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Will claimants have to pay to bring an employment tribunal claim?

HR professionals who are as long in the tooth as me will remember that back in 2013 the government decided to charge claimants a fee for bringing tribunal claims, and a separate hearing fee, if the case didn't settle. The total amount payable ranged from £390 for relatively straightforward claims to £1,200 for complex cases such as discrimination claims. 

Case numbers plummeted. The scheme was abruptly abandoned in 2017 after the Supreme Court ruled that the fee regime was unlawful and undermined the ability of workers to enforce their rights. 

The government said that it had not abandoned the principle of charging claimants a fee to use the tribunal system and would consider how to do this in a way that didn't undermine access to justice. Then it all went quiet. That is until yesterday, when it launched a consultation about re-introducing fees. 

Why does the government want claimants to pay a fee?

The direct running costs of the ET and EAT was around £80 million in 2022/23 and the government believes that it is right for users to help to fund this. It also points out that users have to pay fees when using other court services, such as the small claims court. that might be right in principle, but different rules apply to civil cases. For example, if a claimant wins their case they will usually recover the court fee (and other legal costs) from the respondent on the basis that the loser pays. 

Costs aren't usually recoverable in tribunal proceedings and there is no suggestion that the successful claimant will automatically be able to recover this amount from the respondent.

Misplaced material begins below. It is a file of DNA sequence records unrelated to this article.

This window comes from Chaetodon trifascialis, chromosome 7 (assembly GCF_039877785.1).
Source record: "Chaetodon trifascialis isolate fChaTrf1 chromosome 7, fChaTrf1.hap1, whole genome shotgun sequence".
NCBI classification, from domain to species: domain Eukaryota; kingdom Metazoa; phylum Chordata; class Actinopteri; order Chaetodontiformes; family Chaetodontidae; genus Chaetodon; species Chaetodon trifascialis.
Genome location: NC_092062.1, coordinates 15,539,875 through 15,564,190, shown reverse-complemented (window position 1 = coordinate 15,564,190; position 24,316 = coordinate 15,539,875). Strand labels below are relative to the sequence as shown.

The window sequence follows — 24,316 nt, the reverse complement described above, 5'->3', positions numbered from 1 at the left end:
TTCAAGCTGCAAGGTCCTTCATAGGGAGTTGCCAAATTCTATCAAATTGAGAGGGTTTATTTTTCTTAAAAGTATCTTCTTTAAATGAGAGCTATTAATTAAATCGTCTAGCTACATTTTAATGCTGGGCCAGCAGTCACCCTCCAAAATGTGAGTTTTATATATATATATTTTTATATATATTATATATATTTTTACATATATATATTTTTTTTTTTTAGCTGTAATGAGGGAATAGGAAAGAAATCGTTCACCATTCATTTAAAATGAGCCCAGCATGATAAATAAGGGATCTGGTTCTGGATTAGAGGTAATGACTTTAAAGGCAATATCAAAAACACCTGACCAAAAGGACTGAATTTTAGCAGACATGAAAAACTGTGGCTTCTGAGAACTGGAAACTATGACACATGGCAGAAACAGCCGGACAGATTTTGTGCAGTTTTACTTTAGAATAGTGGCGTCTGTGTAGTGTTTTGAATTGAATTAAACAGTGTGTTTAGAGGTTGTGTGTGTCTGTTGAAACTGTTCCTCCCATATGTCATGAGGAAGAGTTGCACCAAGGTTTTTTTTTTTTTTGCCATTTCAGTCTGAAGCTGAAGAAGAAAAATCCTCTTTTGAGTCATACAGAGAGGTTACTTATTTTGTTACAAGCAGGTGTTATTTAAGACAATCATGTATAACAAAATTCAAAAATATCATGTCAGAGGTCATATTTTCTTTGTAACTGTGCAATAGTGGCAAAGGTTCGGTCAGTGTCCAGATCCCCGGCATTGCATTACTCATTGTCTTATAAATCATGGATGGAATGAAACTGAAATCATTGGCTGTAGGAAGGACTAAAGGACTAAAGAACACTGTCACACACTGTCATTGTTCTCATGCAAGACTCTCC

How much will claimants have to pay to issue a claim?

The government has suggested, what it refers to as a “modest fee” of £55 for issuing most claims in the employment tribunal. 

Are there any exceptions?

Yes, but they are extremely limited and will only apply where an employee has to bring a claim to recover money owed to them (such as a redundancy payment) via the National Insurance Fund. This is only necessary if the employer is insolvent and can't pay its debts. 

What happens if the claimant doesn't have the money to pay the fee?

People on low incomes will be able to apply for fee remission under a scheme called “help with fees”. Eligibility depends on the amount they have in savings, any benefits they receive and their income. Detailed information is available here.

Will employers have to contribute towards these fees?

Not under the current proposal. The government doesn't say why it has not considered this.

When will tribunals start to charge fees?  

The government has said that it will introduce fees from November 2024. 

Will these plans change?

These proposals are subject to a consultation which is open until 25 March 2024. It's possible that the government will make changes after it has considered responses. However, it is only asking for views on four questions. None of these examine whether respondent employers should have to pay a fee if they choose to defend a claim or raise a counter-claim.  

How to respond

If you'd like to respond to the consultation click here

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